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Don't take the risk: Thoroughly wash fruit before eating

June 22, 2010 | 11:04 am

 It's more important than ever to wash fruit thoroughly before eating. 

There's a new pest in town: spotted wing drosophila (SWD), a tiny insect native to Japan and eastern Asia that was first discovered near Watsonville, Calif.,  in August 2008 and has since spread to many areas from the Mexican to the Canadian borders, and around the country. Aside from the males having spots on their wings, they are similar to common vinegar flies, popularly called fruit flies, that almost everyone has in their kitchens in the summer, but with one crucial difference: SWD attacks fruit as it ripens on the tree, laying eggs that develop into maggots.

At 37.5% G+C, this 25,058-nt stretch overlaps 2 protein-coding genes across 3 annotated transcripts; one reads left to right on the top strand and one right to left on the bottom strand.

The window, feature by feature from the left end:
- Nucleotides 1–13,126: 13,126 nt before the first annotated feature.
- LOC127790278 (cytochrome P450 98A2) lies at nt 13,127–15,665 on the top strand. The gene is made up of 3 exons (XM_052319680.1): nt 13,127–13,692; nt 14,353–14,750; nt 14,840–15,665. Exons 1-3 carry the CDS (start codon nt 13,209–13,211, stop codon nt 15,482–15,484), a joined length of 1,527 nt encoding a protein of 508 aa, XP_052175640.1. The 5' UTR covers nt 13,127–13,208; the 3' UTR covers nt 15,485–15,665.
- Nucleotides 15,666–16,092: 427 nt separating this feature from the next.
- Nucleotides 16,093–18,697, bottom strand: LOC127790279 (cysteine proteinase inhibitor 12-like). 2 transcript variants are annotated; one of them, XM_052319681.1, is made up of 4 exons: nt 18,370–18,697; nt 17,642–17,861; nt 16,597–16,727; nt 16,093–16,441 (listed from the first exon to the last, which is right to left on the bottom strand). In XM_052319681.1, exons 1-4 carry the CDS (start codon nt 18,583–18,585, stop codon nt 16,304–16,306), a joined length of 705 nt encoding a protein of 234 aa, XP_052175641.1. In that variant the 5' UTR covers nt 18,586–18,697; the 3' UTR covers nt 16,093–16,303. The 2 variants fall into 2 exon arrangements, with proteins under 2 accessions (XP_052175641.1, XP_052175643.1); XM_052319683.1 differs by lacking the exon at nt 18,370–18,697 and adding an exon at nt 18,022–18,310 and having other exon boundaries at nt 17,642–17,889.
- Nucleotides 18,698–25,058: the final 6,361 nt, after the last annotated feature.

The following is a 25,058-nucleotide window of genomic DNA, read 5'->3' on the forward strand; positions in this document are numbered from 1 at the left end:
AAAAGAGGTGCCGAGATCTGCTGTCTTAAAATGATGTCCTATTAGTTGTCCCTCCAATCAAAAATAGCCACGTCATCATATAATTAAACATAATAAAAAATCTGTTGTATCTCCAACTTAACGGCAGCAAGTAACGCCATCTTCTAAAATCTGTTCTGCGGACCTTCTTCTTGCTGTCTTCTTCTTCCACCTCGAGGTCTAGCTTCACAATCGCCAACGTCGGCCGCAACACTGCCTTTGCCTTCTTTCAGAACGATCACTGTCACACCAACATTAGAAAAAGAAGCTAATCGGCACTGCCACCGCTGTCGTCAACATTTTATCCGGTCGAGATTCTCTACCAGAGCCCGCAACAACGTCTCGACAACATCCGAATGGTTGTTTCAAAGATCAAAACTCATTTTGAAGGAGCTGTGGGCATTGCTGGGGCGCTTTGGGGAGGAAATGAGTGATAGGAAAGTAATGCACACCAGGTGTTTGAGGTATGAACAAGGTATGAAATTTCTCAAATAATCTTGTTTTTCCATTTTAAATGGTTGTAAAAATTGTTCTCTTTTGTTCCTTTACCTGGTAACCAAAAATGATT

Growers are resorting to pesticides like never before, and that means you -- the consumer -- need to take precautions as well. Read more in David Karp's weekly Market Watch report.

Photo: Breba (first crop) Mission figs grown by Pudwill Farms in Nipomo, at the South Pasadena farmers market. Credit: David Karp / For The Times.